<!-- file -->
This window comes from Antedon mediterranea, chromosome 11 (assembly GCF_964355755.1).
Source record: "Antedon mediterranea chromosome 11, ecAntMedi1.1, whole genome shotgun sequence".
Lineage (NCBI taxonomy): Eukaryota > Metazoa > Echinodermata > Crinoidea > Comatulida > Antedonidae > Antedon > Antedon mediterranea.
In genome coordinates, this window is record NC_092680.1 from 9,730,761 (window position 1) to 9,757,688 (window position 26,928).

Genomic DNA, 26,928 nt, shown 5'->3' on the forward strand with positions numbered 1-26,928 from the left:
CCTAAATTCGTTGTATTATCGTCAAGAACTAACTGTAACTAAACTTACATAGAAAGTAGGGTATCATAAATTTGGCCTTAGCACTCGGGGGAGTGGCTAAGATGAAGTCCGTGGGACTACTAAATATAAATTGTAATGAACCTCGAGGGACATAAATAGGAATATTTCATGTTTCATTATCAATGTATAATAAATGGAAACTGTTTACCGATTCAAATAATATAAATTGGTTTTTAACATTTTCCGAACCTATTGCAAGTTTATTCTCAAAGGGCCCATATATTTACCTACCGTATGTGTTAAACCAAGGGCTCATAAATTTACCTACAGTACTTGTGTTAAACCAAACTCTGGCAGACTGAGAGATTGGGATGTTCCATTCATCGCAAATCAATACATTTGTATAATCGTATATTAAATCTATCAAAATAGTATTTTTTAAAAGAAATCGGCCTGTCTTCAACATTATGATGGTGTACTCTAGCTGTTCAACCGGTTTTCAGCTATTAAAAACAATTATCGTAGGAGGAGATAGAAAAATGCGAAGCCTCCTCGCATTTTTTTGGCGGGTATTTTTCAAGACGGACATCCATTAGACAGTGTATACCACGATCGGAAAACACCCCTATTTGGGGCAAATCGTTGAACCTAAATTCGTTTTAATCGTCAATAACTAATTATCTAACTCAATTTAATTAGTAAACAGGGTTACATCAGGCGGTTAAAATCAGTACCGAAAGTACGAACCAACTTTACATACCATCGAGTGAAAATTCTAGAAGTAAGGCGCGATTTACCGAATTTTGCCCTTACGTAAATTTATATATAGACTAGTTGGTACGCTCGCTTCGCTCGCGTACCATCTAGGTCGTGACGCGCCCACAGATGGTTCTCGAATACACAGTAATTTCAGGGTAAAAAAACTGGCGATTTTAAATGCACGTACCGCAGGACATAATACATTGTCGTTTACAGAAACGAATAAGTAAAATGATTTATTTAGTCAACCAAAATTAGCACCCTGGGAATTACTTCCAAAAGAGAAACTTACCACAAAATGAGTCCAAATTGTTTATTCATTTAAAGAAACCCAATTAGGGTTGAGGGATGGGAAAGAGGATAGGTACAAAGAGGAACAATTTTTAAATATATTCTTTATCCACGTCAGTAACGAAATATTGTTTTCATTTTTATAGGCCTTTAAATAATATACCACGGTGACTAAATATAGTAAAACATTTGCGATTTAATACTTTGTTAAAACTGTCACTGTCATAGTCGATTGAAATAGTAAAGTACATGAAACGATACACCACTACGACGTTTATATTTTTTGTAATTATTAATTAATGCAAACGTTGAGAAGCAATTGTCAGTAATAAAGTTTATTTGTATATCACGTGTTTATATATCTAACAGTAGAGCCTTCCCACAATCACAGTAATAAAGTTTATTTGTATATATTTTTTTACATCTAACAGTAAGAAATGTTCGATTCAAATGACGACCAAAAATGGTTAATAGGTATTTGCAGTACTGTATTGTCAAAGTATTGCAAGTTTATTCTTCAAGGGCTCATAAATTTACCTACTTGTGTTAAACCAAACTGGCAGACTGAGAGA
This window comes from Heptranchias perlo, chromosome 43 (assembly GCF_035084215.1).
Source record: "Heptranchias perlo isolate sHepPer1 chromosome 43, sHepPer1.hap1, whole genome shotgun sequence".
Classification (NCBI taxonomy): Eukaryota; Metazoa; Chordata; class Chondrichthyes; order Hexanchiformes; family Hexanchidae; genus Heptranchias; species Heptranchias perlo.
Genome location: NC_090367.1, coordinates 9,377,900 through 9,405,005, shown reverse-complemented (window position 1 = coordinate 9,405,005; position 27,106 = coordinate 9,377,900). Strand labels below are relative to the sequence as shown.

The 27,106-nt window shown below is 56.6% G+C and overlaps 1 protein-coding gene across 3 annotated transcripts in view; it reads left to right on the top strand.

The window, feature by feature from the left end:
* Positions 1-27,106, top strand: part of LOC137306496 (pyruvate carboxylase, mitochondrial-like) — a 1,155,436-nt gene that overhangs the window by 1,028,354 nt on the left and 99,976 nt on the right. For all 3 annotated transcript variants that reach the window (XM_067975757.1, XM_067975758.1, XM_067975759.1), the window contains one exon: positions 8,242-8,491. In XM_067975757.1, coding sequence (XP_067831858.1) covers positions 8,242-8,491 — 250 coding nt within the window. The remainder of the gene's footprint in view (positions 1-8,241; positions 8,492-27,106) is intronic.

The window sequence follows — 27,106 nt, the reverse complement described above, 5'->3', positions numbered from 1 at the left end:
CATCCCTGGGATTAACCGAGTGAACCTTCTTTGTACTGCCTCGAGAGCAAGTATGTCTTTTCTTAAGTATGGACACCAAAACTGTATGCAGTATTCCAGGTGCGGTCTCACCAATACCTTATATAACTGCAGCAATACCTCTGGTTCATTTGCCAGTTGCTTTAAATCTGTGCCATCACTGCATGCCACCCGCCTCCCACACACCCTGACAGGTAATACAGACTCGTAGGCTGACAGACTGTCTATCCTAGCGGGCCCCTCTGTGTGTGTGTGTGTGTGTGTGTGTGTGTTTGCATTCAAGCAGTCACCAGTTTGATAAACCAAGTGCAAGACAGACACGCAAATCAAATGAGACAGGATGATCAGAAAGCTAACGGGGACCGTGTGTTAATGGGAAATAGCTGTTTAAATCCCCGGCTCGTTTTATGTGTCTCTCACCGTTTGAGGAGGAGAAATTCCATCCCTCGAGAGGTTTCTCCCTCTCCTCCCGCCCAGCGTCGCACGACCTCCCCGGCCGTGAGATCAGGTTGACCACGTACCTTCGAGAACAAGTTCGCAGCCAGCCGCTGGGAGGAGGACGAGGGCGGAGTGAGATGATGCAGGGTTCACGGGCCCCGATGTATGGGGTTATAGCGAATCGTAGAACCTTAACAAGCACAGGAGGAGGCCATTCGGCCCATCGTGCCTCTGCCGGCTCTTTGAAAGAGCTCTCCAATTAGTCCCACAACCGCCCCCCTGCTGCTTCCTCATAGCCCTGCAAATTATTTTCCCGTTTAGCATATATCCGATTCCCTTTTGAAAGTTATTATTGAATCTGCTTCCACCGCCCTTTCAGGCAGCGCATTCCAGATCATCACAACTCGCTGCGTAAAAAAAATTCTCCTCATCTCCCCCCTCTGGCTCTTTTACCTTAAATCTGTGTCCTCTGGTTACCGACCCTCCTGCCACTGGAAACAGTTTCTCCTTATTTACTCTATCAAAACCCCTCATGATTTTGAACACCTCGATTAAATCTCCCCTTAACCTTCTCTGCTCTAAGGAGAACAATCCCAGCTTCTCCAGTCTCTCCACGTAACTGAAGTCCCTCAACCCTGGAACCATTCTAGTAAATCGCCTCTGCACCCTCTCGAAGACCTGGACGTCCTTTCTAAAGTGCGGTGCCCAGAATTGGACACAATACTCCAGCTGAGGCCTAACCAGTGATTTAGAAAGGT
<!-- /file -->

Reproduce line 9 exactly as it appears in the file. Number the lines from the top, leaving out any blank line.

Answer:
Classification (NCBI taxonomy): Eukaryota; Metazoa; Chordata; class Chondrichthyes; order Hexanchiformes; family Hexanchidae; genus Heptranchias; species Heptranchias perlo.